Work, Rest and Fail

South Africa’s miserable collapse to 84 all out is serious enough to warrant an inquiry. Approximately 6000 people paid good money to watch a good day’s cricket and, frankly, they could probably make a case for demanding a refund.
Emotions are running high and until the dust has settled it is probably wise for those at the coal face to keep quiet. Listen, look and learn.

In the meantime, however, there can be no harm in reflecting on some of the reasons for South Africa’s dismal batting performance and considerably below par bowling effort, Shaun Pollock excepted.

Six of the top eight batsmen in the SA XI have played no first-class cricket this season. Two of them, captain Graeme Smith and vice-captain Jacques Kallis, have played no first-class cricket since the end of last season against New Zealand in May. Only Ashwell Prince and Hashim Amla have faced a red ball in anger this season. Batting in the nets, as every batsman in the world will tell you, is not the real thing.

The domestic fixture list has not always been a thing of logical or logistical beauty but this year it was planned as carefully as possible to give the national players the chance to fine-tune their games – or just to play.

After the second day’s play coach, Mickey Arthur was suitably chastened and apologised for the fact that the players, both batsmen and bowlers, were “still in one-day mode.” He also said that the decision to rest the captain from the Cobras match in the week before the Test was a collective decision, but only collective between selection convenor Haroon Lorgat and himself. Smith was only told about it once it had been made.

Such decision-making has two effects. Apart from sending the majority of the starting XI into a very important Test match without having played the first-class form of the game for five months, it also sends a pretty devastating message to those on the fringes of national selection.

If Smith and his men need to be rested before they are actually tired, and Lorgat speaks of the need to “manage their workload during a hectic international season,” then the current squad would appear to be guaranteed of their places for the next two or three months.

So what do Justin Ontong, J-P Duminy, Neil McKenzie, Boeta Dippenaar and several other players feel about their recent good form? It’s obviously excellent news for their respective Franchises, but they all remain internationally ambitious cricketers whose efforts would appear to be a complete waste of time because the incumbent members of the squad are so entrenched in their positions that they can be rested from domestic cricket regardless of their form.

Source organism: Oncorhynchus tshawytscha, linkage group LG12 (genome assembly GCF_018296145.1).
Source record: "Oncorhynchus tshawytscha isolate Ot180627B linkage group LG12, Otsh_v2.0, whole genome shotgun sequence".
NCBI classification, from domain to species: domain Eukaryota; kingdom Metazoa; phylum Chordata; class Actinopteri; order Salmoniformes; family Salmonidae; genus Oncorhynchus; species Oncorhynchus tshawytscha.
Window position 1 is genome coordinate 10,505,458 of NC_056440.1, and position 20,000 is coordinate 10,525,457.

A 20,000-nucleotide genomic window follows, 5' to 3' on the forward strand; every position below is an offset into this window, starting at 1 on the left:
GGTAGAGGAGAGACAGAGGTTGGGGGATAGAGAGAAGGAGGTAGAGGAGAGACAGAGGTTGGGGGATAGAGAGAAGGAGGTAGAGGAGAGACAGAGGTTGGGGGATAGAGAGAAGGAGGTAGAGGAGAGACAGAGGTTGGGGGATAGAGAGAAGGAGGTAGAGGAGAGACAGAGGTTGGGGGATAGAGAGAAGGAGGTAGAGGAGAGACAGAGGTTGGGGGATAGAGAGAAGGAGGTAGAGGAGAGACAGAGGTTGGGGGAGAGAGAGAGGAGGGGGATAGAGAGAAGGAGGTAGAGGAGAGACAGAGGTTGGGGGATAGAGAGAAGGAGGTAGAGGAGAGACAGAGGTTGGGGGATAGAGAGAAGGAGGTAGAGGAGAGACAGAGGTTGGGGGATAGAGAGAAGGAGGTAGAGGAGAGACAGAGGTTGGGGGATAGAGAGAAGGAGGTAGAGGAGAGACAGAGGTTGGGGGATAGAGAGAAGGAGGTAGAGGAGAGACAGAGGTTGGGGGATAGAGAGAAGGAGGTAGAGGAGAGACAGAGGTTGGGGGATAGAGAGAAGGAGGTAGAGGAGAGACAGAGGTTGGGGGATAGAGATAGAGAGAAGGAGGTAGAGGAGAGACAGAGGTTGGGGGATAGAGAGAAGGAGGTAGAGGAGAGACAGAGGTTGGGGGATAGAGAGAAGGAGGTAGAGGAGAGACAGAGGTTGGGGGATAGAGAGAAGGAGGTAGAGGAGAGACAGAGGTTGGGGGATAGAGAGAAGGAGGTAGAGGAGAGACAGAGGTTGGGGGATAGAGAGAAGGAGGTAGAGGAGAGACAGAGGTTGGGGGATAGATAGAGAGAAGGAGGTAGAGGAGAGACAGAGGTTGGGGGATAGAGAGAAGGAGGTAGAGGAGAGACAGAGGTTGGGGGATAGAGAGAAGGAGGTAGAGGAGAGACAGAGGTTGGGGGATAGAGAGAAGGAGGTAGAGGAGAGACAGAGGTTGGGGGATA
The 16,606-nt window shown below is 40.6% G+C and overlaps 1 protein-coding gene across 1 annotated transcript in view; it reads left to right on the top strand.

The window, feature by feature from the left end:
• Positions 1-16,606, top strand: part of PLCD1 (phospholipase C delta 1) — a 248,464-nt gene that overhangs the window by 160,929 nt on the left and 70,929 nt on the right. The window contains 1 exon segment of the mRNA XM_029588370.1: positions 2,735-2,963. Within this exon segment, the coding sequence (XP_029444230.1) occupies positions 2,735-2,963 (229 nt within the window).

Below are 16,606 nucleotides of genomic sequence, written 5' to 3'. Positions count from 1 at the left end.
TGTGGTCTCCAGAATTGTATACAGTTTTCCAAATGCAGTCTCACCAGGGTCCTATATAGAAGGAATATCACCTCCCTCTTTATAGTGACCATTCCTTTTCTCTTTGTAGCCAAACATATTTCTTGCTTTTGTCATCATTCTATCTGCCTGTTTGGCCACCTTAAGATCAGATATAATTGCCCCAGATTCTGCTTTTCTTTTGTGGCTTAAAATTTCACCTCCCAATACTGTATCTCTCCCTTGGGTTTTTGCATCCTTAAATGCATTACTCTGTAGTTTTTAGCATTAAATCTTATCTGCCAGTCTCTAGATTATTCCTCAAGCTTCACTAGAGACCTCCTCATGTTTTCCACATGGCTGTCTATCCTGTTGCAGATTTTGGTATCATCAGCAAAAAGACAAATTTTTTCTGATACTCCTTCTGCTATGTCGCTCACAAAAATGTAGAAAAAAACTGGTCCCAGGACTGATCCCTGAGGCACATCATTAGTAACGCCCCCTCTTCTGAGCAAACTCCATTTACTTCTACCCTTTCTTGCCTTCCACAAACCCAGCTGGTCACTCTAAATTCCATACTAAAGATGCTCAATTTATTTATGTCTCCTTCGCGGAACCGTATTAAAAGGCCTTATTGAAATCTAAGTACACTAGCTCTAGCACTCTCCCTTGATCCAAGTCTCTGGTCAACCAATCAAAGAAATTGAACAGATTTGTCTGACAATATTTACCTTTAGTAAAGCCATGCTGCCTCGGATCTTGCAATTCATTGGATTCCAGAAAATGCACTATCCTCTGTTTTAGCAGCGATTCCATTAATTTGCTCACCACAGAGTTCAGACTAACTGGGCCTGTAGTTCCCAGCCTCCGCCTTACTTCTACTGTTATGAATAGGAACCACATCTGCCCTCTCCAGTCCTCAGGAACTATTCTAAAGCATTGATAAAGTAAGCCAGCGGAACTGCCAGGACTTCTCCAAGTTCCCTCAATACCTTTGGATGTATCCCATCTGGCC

The players in the national squad cannot be blamed. Graeme Smith has never shirked hard work and the impression remains that he would have preferred to play for the Cobras last week. In theory, he could have asked for the decision to be reversed, but he had already endured a painful and public disagreement with Lorgat over the composition of the team for the fourth one-day international and must be understood for wanting to avoid further controversy.

His own desire for “continuity of selection” is equally understandable but a balance between selection on merit and continuity of selection must be sought. At the moment the balance is wrong.

Finally, calls for Smith to be replaced in the national team are woefully misplaced. He does not average 49 in Test cricket by accident. What he needs is to play more cricket, not less, and to remember how to transfer his net form into the middle. I have seen him in the nets this season and his claim that he is “hitting the ball well” is true. There is no sign of him playing across the line as he has done so often in the middle this season.

Rather than dropping the skipper, a specially arranged four-hour middle practise involving some quality bowlers could be arranged for Wednesday or Thursday after the Test in order for him and Gibbs to rediscover the habit that made them one of the most prolific opening pairs in Test history.

Administerial mistakes have been made in the last couple of weeks. Now they need to be admitted and addressed. Heads do not need to roll just yet. We have a wretched history of ‘blame culture’ in South Africa sport. Now is the time to change it to a ‘solution culture.’

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